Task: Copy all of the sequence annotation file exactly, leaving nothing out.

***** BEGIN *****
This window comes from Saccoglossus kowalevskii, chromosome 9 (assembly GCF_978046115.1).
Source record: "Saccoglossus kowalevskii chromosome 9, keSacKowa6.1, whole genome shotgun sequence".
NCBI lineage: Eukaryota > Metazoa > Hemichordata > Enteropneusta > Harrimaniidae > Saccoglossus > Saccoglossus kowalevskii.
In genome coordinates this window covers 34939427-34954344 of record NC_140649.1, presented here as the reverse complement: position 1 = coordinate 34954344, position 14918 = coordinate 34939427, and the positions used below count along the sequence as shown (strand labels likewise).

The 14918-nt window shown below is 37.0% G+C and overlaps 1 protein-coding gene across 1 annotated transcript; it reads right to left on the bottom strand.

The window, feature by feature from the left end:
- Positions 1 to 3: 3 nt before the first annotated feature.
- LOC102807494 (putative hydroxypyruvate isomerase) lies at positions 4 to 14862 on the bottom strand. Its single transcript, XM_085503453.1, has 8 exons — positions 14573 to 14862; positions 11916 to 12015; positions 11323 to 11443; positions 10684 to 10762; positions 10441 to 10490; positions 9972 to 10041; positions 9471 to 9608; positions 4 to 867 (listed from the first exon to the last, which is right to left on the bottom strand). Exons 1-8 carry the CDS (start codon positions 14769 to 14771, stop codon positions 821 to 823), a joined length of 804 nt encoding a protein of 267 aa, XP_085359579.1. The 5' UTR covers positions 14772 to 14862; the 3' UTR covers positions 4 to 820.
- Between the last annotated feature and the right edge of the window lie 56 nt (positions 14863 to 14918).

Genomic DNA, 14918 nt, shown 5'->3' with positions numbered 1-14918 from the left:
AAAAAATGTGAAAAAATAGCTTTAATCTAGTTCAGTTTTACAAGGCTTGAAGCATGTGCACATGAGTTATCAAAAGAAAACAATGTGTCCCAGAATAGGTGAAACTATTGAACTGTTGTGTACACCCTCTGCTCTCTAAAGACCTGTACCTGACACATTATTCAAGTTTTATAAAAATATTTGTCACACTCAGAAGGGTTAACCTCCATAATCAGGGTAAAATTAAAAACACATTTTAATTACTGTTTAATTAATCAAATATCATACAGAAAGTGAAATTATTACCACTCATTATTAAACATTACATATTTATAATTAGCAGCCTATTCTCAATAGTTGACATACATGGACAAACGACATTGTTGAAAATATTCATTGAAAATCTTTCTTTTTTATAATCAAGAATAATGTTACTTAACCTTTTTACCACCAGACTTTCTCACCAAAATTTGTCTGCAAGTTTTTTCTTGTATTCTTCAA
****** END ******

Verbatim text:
This window comes from Saccoglossus kowalevskii, chromosome 9 (assembly GCF_978046115.1).
Source record: "Saccoglossus kowalevskii chromosome 9, keSacKowa6.1, whole genome shotgun sequence".
NCBI lineage: Eukaryota > Metazoa > Hemichordata > Enteropneusta > Harrimaniidae > Saccoglossus > Saccoglossus kowalevskii.
In genome coordinates this window covers 34939427-34954344 of record NC_140649.1, presented here as the reverse complement: position 1 = coordinate 34954344, position 14918 = coordinate 34939427, and the positions used below count along the sequence as shown (strand labels likewise).

The 14918-nt window shown below is 37.0% G+C and overlaps 1 protein-coding gene across 1 annotated transcript; it reads right to left on the bottom strand.

The window, feature by feature from the left end:
- Positions 1 to 3: 3 nt before the first annotated feature.
- LOC102807494 (putative hydroxypyruvate isomerase) lies at positions 4 to 14862 on the bottom strand. Its single transcript, XM_085503453.1, has 8 exons — positions 14573 to 14862; positions 11916 to 12015; positions 11323 to 11443; positions 10684 to 10762; positions 10441 to 10490; positions 9972 to 10041; positions 9471 to 9608; positions 4 to 867 (listed from the first exon to the last, which is right to left on the bottom strand). Exons 1-8 carry the CDS (start codon positions 14769 to 14771, stop codon positions 821 to 823), a joined length of 804 nt encoding a protein of 267 aa, XP_085359579.1. The 5' UTR covers positions 14772 to 14862; the 3' UTR covers positions 4 to 820.
- Between the last annotated feature and the right edge of the window lie 56 nt (positions 14863 to 14918).

Genomic DNA, 14918 nt, shown 5'->3' with positions numbered 1-14918 from the left:
AAAAAATGTGAAAAAATAGCTTTAATCTAGTTCAGTTTTACAAGGCTTGAAGCATGTGCACATGAGTTATCAAAAGAAAACAATGTGTCCCAGAATAGGTGAAACTATTGAACTGTTGTGTACACCCTCTGCTCTCTAAAGACCTGTACCTGACACATTATTCAAGTTTTATAAAAATATTTGTCACACTCAGAAGGGTTAACCTCCATAATCAGGGTAAAATTAAAAACACATTTTAATTACTGTTTAATTAATCAAATATCATACAGAAAGTGAAATTATTACCACTCATTATTAAACATTACATATTTATAATTAGCAGCCTATTCTCAATAGTTGACATACATGGACAAACGACATTGTTGAAAATATTCATTGAAAATCTTTCTTTTTTATAATCAAGAATAATGTTACTTAACCTTTTTACCACCAGACTTTCTCACCAAAATTTGTCTGCAAGTTTTTTCTTGTATTCTTCAA